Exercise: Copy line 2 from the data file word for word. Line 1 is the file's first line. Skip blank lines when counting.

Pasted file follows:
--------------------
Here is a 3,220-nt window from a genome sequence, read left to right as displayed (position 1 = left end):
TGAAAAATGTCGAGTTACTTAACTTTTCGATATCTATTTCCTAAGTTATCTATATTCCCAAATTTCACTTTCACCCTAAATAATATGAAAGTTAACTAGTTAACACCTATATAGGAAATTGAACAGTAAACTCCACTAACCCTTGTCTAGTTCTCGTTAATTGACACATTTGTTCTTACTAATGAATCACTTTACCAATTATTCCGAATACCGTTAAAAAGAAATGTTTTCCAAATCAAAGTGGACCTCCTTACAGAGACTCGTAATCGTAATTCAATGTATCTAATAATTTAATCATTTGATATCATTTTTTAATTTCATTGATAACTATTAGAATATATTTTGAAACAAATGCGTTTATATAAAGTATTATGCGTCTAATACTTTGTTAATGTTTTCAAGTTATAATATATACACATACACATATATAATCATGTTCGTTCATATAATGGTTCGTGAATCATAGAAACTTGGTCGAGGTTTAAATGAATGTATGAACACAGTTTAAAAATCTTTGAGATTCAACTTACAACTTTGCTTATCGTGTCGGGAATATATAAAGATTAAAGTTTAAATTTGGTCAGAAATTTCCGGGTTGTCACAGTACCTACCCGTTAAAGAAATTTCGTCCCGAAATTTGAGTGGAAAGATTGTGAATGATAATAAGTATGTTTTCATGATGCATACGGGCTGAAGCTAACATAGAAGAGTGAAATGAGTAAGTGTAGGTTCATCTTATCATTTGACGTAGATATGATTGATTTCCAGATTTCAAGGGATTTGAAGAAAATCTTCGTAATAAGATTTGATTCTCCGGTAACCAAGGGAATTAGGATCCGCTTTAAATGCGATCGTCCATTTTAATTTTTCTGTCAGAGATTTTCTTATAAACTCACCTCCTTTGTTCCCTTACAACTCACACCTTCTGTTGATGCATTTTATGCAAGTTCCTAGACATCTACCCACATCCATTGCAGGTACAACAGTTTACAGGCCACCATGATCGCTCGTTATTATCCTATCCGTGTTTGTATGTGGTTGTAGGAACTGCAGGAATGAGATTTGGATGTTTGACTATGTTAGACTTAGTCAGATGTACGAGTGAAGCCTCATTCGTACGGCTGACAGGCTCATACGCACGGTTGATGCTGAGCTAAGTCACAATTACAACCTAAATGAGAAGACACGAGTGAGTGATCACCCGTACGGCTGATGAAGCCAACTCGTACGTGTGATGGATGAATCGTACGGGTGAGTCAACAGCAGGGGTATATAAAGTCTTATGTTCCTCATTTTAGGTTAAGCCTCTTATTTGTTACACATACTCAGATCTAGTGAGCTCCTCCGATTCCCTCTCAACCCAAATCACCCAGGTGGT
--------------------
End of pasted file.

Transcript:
TGAAAAATGTCGAGTTACTTAACTTTTCGATATCTATTTCCTAAGTTATCTATATTCCCAAATTTCACTTTCACCCTAAATAATATGAAAGTTAACTAGTTAACACCTATATAGGAAATTGAACAGTAAACTCCACTAACCCTTGTCTAGTTCTCGTTAATTGACACATTTGTTCTTACTAATGAATCACTTTACCAATTATTCCGAATACCGTTAAAAAGAAATGTTTTCCAAATCAAAGTGGACCTCCTTACAGAGACTCGTAATCGTAATTCAATGTATCTAATAATTTAATCATTTGATATCATTTTTTAATTTCATTGATAACTATTAGAATATATTTTGAAACAAATGCGTTTATATAAAGTATTATGCGTCTAATACTTTGTTAATGTTTTCAAGTTATAATATATACACATACACATATATAATCATGTTCGTTCATATAATGGTTCGTGAATCATAGAAACTTGGTCGAGGTTTAAATGAATGTATGAACACAGTTTAAAAATCTTTGAGATTCAACTTACAACTTTGCTTATCGTGTCGGGAATATATAAAGATTAAAGTTTAAATTTGGTCAGAAATTTCCGGGTTGTCACAGTACCTACCCGTTAAAGAAATTTCGTCCCGAAATTTGAGTGGAAAGATTGTGAATGATAATAAGTATGTTTTCATGATGCATACGGGCTGAAGCTAACATAGAAGAGTGAAATGAGTAAGTGTAGGTTCATCTTATCATTTGACGTAGATATGATTGATTTCCAGATTTCAAGGGATTTGAAGAAAATCTTCGTAATAAGATTTGATTCTCCGGTAACCAAGGGAATTAGGATCCGCTTTAAATGCGATCGTCCATTTTAATTTTTCTGTCAGAGATTTTCTTATAAACTCACCTCCTTTGTTCCCTTACAACTCACACCTTCTGTTGATGCATTTTATGCAAGTTCCTAGACATCTACCCACATCCATTGCAGGTACAACAGTTTACAGGCCACCATGATCGCTCGTTATTATCCTATCCGTGTTTGTATGTGGTTGTAGGAACTGCAGGAATGAGATTTGGATGTTTGACTATGTTAGACTTAGTCAGATGTACGAGTGAAGCCTCATTCGTACGGCTGACAGGCTCATACGCACGGTTGATGCTGAGCTAAGTCACAATTACAACCTAAATGAGAAGACACGAGTGAGTGATCACCCGTACGGCTGATGAAGCCAACTCGTACGTGTGATGGATGAATCGTACGGGTGAGTCAACAGCAGGGGTATATAAAGTCTTATGTTCCTCATTTTAGGTTAAGCCTCTTATTTGTTACACATACTCAGATCTAGTGAGCTCCTCCGATTCCCTCTCAACCCAAATCACCCAGGTGGT